(Lightning Rod Records)
Rating: 3.5 out of 5 stars
20 years ago, James McMurtry wrote “Levelland,” the story of a young, bored man wrestling with his west Texas past and trying to leave home. “I’m gonna fly as far as I can get,”the narrator sings at the end of the song, dreaming of liberation from the dust and endless sky.
Ryan Culwell grew up a few hours north of Levelland in the northwest Texas panhandle town of Perrytown. In 2006, he recorded his debut album, a pleasant, if nondescript,collection of heartland country-rockers, and then fled to Nashville a few years later.
It took leaving home for Culwell to make Flatlands, the type of identity-forming, stark statement of a record that introduces an artist to the world and leaves an impression too strong, too vivid to ignore. With its first-person tales of long-lost family history and tortured coming-of-age revelations, Culwell’s most recent record chronicles the sights, scenes and smells of his youth: the dry windy air, the menacing oil fields, the remnants of generations past found by the riverbank.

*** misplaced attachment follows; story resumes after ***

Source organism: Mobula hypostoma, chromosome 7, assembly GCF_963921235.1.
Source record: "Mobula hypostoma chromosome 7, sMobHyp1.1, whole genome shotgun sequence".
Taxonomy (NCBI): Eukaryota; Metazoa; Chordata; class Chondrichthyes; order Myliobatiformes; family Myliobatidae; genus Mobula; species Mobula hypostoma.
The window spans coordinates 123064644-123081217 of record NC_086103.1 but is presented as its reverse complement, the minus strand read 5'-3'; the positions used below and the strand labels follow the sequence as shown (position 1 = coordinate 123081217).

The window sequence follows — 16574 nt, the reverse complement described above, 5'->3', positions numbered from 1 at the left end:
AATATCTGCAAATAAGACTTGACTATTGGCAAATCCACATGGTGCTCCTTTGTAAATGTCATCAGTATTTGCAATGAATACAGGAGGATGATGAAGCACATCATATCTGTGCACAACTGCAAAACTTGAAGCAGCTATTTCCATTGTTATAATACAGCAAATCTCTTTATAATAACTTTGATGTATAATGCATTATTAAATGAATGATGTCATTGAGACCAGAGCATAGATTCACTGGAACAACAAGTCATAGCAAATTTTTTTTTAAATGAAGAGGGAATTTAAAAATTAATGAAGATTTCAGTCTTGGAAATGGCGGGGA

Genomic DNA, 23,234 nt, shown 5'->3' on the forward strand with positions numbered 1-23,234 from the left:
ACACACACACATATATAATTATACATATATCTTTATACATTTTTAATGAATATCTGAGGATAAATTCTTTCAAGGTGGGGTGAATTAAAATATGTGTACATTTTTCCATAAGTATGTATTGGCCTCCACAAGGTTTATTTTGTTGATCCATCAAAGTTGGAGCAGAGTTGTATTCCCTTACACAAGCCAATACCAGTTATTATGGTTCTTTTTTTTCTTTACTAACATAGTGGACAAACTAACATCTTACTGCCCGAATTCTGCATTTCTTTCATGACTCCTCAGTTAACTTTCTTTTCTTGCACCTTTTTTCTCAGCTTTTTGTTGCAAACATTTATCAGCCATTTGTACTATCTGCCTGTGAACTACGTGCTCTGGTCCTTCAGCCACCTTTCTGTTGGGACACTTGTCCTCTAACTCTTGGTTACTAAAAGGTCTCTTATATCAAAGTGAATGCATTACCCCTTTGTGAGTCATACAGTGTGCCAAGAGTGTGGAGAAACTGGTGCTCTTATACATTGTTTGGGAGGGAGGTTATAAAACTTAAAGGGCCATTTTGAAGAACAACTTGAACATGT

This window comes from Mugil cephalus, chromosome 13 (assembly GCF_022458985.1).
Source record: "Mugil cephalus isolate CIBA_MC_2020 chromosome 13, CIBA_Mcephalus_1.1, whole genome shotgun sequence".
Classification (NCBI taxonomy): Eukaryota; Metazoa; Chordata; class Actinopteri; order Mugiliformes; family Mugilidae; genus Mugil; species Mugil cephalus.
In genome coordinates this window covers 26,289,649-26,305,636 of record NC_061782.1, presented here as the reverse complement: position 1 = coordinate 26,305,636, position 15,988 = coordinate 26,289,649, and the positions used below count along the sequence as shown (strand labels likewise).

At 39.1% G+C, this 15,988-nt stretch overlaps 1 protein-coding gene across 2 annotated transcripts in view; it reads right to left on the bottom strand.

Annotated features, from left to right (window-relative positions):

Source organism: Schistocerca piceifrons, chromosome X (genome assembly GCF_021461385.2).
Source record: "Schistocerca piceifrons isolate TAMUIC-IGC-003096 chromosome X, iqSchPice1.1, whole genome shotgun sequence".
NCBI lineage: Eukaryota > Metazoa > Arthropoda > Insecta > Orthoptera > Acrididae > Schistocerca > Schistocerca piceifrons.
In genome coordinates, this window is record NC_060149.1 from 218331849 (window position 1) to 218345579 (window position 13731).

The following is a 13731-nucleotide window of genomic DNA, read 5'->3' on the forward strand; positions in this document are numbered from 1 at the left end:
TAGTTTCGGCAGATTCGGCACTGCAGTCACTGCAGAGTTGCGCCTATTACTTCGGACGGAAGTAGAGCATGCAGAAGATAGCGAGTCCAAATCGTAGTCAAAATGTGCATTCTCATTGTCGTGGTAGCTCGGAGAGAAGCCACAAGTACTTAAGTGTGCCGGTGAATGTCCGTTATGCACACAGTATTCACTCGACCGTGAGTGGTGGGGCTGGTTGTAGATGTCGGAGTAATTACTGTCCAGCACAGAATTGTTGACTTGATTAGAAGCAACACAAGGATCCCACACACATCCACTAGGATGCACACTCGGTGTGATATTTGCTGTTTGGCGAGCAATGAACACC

Culwell lays his own dilemma bare in the album’s first few tracks. “Have I been here for way too long?”Culwell asks on the superb opening number, “Amarillo.”Most of Flatlands is an attempt to answer that question, a 12-song struggle with the notions of restlessness versus loyalty, adventure versus home.
The men and women of Flatlands are desperate to flee town, but they can’t stop missing the panhandle winds as soon as they do. “Won’t Come Home”is a warning addressed to anyone thinking about leaving home for greener pastures: “If you leave you won’t come home, you’ll find other worlds to roam,”Culwell sings, accompanied only by his acoustic guitar, “but your heart will long for all this space.”As the song progresses, it’s hard not to wonder who Culwell is singing to – a lover? A sibling? A close friend? But by the end of the plea, it’s clear that he could only be addressing the cautious, heartfelt warning to himself.